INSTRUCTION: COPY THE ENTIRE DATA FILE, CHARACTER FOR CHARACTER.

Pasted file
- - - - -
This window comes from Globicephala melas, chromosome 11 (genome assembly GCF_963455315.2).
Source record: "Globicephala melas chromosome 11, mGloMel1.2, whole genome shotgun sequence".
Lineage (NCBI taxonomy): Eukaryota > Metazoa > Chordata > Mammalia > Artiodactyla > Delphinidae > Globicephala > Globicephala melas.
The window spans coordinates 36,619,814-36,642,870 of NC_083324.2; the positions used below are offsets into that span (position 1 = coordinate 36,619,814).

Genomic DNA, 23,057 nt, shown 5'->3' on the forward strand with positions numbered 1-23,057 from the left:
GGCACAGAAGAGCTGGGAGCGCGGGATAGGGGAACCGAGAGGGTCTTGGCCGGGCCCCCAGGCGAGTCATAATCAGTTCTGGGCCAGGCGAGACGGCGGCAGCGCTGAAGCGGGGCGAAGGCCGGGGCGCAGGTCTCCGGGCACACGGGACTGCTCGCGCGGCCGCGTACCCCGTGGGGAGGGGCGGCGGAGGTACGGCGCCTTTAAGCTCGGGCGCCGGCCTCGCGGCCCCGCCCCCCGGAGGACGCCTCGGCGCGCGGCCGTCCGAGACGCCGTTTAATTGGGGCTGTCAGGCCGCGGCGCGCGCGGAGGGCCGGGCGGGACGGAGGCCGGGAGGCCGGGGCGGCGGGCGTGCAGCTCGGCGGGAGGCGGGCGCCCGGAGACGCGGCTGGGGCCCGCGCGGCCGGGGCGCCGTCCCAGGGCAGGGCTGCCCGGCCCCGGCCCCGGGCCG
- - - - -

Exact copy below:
This window comes from Globicephala melas, chromosome 11 (genome assembly GCF_963455315.2).
Source record: "Globicephala melas chromosome 11, mGloMel1.2, whole genome shotgun sequence".
Lineage (NCBI taxonomy): Eukaryota > Metazoa > Chordata > Mammalia > Artiodactyla > Delphinidae > Globicephala > Globicephala melas.
The window spans coordinates 36,619,814-36,642,870 of NC_083324.2; the positions used below are offsets into that span (position 1 = coordinate 36,619,814).

Genomic DNA, 23,057 nt, shown 5'->3' on the forward strand with positions numbered 1-23,057 from the left:
GGCACAGAAGAGCTGGGAGCGCGGGATAGGGGAACCGAGAGGGTCTTGGCCGGGCCCCCAGGCGAGTCATAATCAGTTCTGGGCCAGGCGAGACGGCGGCAGCGCTGAAGCGGGGCGAAGGCCGGGGCGCAGGTCTCCGGGCACACGGGACTGCTCGCGCGGCCGCGTACCCCGTGGGGAGGGGCGGCGGAGGTACGGCGCCTTTAAGCTCGGGCGCCGGCCTCGCGGCCCCGCCCCCCGGAGGACGCCTCGGCGCGCGGCCGTCCGAGACGCCGTTTAATTGGGGCTGTCAGGCCGCGGCGCGCGCGGAGGGCCGGGCGGGACGGAGGCCGGGAGGCCGGGGCGGCGGGCGTGCAGCTCGGCGGGAGGCGGGCGCCCGGAGACGCGGCTGGGGCCCGCGCGGCCGGGGCGCCGTCCCAGGGCAGGGCTGCCCGGCCCCGGCCCCGGGCCG